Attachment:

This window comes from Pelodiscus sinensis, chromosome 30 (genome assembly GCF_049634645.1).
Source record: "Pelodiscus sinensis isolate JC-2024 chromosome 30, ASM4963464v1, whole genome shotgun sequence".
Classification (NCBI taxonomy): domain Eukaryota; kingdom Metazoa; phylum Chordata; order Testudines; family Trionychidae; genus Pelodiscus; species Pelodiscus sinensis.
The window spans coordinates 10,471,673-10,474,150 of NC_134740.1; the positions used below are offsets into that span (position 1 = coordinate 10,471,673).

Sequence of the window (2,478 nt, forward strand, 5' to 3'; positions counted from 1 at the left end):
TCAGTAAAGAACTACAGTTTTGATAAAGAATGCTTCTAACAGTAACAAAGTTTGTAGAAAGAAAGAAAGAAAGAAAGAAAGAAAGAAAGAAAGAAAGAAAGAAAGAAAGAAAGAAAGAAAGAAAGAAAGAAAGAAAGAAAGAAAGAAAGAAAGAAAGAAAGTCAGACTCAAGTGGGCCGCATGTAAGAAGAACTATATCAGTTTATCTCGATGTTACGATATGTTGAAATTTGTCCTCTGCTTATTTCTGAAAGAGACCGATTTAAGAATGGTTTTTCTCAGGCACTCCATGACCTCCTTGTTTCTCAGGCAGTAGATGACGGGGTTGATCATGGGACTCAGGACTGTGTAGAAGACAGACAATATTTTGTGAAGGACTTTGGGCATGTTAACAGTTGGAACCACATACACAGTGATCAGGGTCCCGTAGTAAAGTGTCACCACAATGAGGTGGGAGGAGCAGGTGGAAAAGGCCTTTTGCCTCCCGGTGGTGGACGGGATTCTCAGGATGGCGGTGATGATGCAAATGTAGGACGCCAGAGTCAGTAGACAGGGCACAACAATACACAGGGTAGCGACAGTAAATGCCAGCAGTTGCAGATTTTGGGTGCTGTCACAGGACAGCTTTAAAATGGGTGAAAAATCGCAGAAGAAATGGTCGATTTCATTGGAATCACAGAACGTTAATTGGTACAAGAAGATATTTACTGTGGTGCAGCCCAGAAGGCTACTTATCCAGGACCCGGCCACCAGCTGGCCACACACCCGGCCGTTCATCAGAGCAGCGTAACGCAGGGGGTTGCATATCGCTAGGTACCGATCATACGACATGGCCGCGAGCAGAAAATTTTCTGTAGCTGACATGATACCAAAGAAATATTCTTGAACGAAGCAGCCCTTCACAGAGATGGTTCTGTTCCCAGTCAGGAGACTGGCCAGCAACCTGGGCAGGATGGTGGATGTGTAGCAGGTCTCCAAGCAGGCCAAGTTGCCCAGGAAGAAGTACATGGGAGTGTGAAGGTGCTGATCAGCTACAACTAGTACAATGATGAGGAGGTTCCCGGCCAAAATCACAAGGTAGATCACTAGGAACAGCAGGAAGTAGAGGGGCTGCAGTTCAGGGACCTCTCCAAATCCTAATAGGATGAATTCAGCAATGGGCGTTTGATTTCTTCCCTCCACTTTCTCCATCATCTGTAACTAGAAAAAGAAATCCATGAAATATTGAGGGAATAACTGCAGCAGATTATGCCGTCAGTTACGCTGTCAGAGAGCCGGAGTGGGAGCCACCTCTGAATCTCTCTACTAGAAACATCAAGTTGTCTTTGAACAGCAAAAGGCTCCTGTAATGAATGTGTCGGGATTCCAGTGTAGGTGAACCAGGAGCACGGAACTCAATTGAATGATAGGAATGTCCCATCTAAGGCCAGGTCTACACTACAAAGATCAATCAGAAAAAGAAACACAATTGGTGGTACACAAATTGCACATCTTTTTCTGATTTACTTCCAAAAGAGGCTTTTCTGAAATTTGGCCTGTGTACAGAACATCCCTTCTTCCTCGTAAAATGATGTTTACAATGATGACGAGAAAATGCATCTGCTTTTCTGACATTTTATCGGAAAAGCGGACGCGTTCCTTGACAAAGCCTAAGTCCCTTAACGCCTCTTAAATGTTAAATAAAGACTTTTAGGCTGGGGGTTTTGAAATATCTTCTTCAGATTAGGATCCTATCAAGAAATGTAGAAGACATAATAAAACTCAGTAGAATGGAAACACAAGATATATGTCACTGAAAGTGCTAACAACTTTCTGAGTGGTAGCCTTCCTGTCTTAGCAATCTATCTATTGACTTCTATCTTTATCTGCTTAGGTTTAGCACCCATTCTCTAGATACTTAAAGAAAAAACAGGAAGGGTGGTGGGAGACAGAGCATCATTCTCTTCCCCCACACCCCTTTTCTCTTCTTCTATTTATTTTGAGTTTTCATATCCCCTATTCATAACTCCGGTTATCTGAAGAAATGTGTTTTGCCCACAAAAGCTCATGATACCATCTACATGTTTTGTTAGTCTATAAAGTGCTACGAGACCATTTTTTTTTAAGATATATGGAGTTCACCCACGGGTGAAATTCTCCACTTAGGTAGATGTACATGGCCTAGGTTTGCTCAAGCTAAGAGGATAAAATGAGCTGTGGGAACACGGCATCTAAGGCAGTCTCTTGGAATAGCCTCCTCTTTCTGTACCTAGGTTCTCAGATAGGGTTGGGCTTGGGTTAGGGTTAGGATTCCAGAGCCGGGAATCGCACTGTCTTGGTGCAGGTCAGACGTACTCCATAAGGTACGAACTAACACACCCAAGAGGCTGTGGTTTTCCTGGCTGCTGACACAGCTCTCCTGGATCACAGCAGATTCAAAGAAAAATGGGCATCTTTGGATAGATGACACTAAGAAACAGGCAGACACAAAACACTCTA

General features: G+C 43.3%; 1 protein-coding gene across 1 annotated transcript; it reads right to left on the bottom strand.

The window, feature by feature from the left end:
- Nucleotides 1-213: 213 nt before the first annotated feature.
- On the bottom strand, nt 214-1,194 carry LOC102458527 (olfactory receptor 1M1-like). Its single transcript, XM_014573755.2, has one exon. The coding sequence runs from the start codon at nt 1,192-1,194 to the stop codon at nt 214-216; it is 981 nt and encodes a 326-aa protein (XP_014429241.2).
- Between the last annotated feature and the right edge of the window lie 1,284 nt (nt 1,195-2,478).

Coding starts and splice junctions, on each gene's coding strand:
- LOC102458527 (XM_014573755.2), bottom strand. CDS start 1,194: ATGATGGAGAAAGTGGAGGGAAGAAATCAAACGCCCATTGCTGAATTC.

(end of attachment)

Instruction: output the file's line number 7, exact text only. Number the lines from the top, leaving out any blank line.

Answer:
General features: G+C 43.3%; 1 protein-coding gene across 1 annotated transcript; it reads right to left on the bottom strand.